Transducer 310 comprises transducer structure 320 and desirably includes acoustic reflector 315, while transducer 310' comprises transducer structure 320' and desirably includes acoustic reflector 315'. Transducer 370 comprises transducer structure 380 and desirably includes acoustic reflector 375, while transducer 370' comprises transducer structure 380' and desirably includes acoustic reflector 375'. Inductive transducer 340 is electrically coupled to capacitive transducer 360, for example by link 347 and ground connections as shown in FIG. 4.

In practice, electrical signals applied to input 305 result in acoustic signals propagating in direction 407 from transducer 310 and in direction 409 from transducer 310'. These acoustic signals are incident on inductive transducer 340, giving rise to electrical signals which are coupled to capacitive transducer 360. Capacitive transducer 360 emits acoustic signals in directions 407 and 409, which acoustic signals are incident on transducers 370' and 370, respectively. Transducers 370' and 370 manifest electrical signals when so insonified, which electrical signals are coupled to output 390.

One reason that this arrangement may be preferred to that of FIG. 3 is that it is difficult to apply weighting or arbitrary frequency selectivity to unidirectional transducers. The arrangement of FIG. 4 allows inductive transducer 340 and/or capacitive transducer 360 to be weighted.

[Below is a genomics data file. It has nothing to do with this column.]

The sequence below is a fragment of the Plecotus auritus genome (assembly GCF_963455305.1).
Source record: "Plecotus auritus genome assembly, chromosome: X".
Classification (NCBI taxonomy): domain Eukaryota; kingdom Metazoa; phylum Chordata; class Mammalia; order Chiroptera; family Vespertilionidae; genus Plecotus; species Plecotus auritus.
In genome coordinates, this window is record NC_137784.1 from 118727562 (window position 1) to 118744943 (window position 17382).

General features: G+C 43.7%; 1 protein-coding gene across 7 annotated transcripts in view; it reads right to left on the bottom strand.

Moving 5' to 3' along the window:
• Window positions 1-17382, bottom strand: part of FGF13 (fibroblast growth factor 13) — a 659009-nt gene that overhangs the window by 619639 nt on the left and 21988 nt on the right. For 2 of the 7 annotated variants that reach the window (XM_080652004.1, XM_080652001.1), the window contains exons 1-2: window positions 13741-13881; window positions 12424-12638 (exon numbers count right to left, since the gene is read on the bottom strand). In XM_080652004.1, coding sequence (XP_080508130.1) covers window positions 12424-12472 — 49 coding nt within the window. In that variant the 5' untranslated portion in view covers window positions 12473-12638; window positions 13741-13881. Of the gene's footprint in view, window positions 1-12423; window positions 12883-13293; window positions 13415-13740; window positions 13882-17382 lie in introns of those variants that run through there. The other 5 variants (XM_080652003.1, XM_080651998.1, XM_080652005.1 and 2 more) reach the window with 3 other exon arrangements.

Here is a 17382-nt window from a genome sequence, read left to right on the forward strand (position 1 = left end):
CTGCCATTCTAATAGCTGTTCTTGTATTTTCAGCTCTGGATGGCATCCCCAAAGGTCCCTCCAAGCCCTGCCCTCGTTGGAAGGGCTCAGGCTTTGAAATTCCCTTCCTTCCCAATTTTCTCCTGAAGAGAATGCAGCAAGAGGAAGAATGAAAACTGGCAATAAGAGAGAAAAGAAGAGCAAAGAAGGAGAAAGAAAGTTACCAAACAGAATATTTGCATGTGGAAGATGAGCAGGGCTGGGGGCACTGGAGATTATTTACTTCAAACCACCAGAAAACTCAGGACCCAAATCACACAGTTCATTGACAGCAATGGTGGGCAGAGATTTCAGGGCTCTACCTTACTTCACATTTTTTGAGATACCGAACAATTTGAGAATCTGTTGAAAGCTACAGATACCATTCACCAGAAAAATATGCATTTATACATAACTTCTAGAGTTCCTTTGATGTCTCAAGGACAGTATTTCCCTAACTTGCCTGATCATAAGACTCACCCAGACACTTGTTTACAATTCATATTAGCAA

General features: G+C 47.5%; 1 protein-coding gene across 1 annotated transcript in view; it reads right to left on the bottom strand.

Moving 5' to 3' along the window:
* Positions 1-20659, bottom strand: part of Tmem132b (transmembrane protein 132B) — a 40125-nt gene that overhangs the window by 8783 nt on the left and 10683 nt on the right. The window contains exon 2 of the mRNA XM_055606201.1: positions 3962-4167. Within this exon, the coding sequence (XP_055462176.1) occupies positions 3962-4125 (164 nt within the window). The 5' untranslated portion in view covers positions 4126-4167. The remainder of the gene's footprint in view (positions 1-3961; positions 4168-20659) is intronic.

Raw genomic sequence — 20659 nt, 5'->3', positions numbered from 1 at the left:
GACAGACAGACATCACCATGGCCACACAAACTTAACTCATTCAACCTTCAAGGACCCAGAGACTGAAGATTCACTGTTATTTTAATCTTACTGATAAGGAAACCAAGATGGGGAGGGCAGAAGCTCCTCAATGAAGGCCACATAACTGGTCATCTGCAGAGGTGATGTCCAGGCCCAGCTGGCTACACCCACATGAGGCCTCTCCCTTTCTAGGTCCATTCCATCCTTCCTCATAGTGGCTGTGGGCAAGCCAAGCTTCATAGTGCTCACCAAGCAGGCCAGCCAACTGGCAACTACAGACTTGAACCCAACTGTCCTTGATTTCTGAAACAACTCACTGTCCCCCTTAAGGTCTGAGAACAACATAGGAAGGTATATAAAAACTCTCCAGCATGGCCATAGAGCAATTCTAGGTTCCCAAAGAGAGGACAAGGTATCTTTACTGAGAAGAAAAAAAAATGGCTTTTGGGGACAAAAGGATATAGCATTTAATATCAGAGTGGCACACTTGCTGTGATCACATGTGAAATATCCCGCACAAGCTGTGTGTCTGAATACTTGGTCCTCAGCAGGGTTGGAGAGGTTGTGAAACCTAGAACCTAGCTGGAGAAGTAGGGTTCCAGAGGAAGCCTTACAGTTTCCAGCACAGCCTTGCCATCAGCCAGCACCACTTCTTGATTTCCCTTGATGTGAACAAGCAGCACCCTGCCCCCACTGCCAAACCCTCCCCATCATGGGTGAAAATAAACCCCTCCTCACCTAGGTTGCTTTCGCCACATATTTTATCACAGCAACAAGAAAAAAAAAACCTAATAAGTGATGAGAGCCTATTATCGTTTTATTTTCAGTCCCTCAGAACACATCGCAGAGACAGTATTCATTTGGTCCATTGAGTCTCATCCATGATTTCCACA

The arrangement of FIG. 4 allows additional frequency selectivity to be realized through apodization, withdrawal weighting and/or the like applied to inductive transducer 340 and/or capacitive transducer 360 while input or output transducers 310, 310', 370 and 370' are optimized to reduce passband insertion loss.

FIG. 5 is a simplified plan view of acoustic wave filter 501 in accordance with a second preferred embodiment of the present invention. Acoustic wave filter 501 comprises at least two acoustic tracks such as first acoustic track 510 and second acoustic track 520 wherein each acoustic track is analogous to cascaded multi-transducer filters as described, for example in "Acoustic Surface-Wave Bandpass Filter" M. Hikita U.S. Pat. No. 4,492,940 (Jan. 8, 1985) and in "Surface Acoustic Wave Filter, Method and Apparatus", D. Allen, U.S. patent application No. 793,925 (filed Nov. 18, 1991).

Transducers 320, 320', etc. of first acoustic track 510 are electrically coupled to input 305 and are acoustically coupled to inductive transducers 340, 340', 340", etc. Inductive transducers 340, 340', 340", etc. have electrical connections 347, 347', 347", etc. coupled to capacitive transducers 360, 360', 360", etc., respectively, of second acoustic track 520. Capacitive transducers 360, 360', 360", etc. are acoustically coupled to transducers 380, 380', etc. of second acoustic track 520, and transducers 380, 380', etc. are electrically coupled to output 390.